Ottawa, B.C. governments reach deal on child care funding, Trudeau announces

Ottawa, B.C. governments reach deal on child care funding, Trudeau announces

Prime Minister Justin Trudeau says the government has reached a deal with British Columbia on federal child-care funding.

Trudeau says the agreement stipulates Ottawa will work with the province to reach an average of $10-per-day child care in regulated spaces for children under six years old before 2027.

He says the deal aims to create 30,000 new spaces in B.C. in the next five years, with fees for regulated spaces cut in half by the end of 2022.

B.C. marks the first province to sign on to the Liberal offer laid out in the April budget, which pledged $27.2 billion over five years, starting this fiscal year, in new spending that the governing party aims to send to provinces to subsidize daycares.

The specific strings attached to the pledge will dictate what forms of child care could be eligible for federal funding, and how much parental fees must drop over the next five years.

The federal NDP says Liberals have been promising child care since 1993 without following through, and that signs of getting ready for a likely election to undermine the government’s stated priority of helping parents.

Trudeau began his day behind closed doors in Metro Vancouver discussing B.C.’s wildfires and recent punishing heat wave with members of his cabinet’s Incident Response Group.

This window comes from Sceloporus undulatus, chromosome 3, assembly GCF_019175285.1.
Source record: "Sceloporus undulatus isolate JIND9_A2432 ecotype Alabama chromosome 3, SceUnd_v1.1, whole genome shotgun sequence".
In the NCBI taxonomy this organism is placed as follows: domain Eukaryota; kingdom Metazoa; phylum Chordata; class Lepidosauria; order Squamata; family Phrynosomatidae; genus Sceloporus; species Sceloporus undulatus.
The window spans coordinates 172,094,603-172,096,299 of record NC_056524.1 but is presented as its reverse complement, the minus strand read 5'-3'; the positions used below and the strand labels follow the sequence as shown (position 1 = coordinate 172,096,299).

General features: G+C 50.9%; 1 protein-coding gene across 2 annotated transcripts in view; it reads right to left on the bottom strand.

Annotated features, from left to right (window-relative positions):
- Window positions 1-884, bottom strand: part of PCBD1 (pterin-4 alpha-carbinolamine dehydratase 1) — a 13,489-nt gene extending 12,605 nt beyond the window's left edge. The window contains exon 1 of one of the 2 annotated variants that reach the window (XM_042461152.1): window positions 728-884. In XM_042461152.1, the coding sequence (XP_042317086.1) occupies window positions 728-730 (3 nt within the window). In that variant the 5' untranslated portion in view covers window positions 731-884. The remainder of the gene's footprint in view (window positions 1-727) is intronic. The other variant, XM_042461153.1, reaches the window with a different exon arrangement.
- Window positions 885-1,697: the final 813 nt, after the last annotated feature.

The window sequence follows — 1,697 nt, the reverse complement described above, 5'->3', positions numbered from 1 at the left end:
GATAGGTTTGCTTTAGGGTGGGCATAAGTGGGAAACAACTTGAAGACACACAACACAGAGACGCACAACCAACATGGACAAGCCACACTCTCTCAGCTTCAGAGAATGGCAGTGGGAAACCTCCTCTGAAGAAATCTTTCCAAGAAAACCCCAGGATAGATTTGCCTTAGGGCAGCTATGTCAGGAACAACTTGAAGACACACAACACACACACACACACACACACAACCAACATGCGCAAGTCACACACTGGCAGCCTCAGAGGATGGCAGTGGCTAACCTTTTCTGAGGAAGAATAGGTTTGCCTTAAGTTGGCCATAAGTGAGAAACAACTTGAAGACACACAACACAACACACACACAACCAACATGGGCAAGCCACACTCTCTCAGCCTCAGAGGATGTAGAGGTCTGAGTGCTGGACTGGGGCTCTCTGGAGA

He is to spend much of the rest of the day in Coquitlam, where he will meet with B.C. Premier John Horgan, who joined him for the child-care announcement.

The prime minister is also holding an afternoon meeting with the mayor of Lytton and Indigenous leaders from that Fraser Canyon community to discuss recovery from a wildfire that destroyed the village last week.

Trudeau is on a cross-country tour this week, following visits to Sault Ste. Marie, Ont., and to Alberta and Saskatchewan. Political experts say the tour is likely an unofficial kickoff for an election campaign.

“This will be a campaign that will go unofficially for another week or two, maybe a bit longer, maybe well into August and then we’ll get the real official campaign but there is no doubt about it we’re into campaign mode right now,” said University of Victoria political scientist Michael Prince.

Rob Shaw on today’s child care announcement

While Trudeau refuses to comment on whether he’ll call a fall election, Prince says the timing makes sense.

“The polls are showing a shift again in his favour and he’d like to get back into a majority government and regain a control over Parliament and the agenda of policymaking,” he said.

NDP leader Jagmeet Singh launched his own tour Thursday, starting in Duncan in the riding held by NDP MP Alistair MacGregor.

“We’re just meeting with people, connecting with folks, hearing what they have to say and sharing some of the things we’ve done,” Singh told CHEK News.

While he says his party will be ready if an election is called, Singh says now is not the time.

“Right now we should be focused on getting past this pandemic, we should be focused on getting everyone vaccinated, and focused on a recovery,” he said.

Prince says seeing both leaders in B.C. isn’t surprising since it could become a critical battleground in the next election, especially with the Conservatives under Erin O’Toole failing to gain much traction with Canadians.

“B.C. becomes a fascinating province, we might decide whether it will be a majority or a minority government, once we get an election call,” Prince said.

This report by The Canadian Press was first published July 8, 2021.

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